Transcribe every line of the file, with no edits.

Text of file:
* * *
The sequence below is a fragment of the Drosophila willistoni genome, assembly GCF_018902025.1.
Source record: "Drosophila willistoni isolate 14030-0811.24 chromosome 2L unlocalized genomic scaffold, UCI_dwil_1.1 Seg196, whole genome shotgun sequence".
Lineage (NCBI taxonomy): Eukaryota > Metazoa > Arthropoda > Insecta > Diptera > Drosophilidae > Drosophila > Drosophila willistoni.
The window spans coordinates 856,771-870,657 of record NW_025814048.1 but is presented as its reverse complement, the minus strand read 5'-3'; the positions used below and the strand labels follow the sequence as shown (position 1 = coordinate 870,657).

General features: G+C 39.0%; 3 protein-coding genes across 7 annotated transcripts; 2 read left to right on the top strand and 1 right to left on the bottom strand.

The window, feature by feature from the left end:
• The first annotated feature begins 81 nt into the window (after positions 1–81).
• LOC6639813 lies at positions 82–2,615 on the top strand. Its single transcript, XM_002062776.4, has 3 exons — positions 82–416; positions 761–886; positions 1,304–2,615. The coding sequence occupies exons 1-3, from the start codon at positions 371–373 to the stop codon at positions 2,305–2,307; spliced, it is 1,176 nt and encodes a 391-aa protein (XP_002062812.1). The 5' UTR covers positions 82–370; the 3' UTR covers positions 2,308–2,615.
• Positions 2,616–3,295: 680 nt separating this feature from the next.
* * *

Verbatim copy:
The sequence below is a fragment of the Drosophila willistoni genome, assembly GCF_018902025.1.
Source record: "Drosophila willistoni isolate 14030-0811.24 chromosome 2L unlocalized genomic scaffold, UCI_dwil_1.1 Seg196, whole genome shotgun sequence".
Lineage (NCBI taxonomy): Eukaryota > Metazoa > Arthropoda > Insecta > Diptera > Drosophilidae > Drosophila > Drosophila willistoni.
The window spans coordinates 856,771-870,657 of record NW_025814048.1 but is presented as its reverse complement, the minus strand read 5'-3'; the positions used below and the strand labels follow the sequence as shown (position 1 = coordinate 870,657).

General features: G+C 39.0%; 3 protein-coding genes across 7 annotated transcripts; 2 read left to right on the top strand and 1 right to left on the bottom strand.

The window, feature by feature from the left end:
• The first annotated feature begins 81 nt into the window (after positions 1–81).
• LOC6639813 lies at positions 82–2,615 on the top strand. Its single transcript, XM_002062776.4, has 3 exons — positions 82–416; positions 761–886; positions 1,304–2,615. The coding sequence occupies exons 1-3, from the start codon at positions 371–373 to the stop codon at positions 2,305–2,307; spliced, it is 1,176 nt and encodes a 391-aa protein (XP_002062812.1). The 5' UTR covers positions 82–370; the 3' UTR covers positions 2,308–2,615.
• Positions 2,616–3,295: 680 nt separating this feature from the next.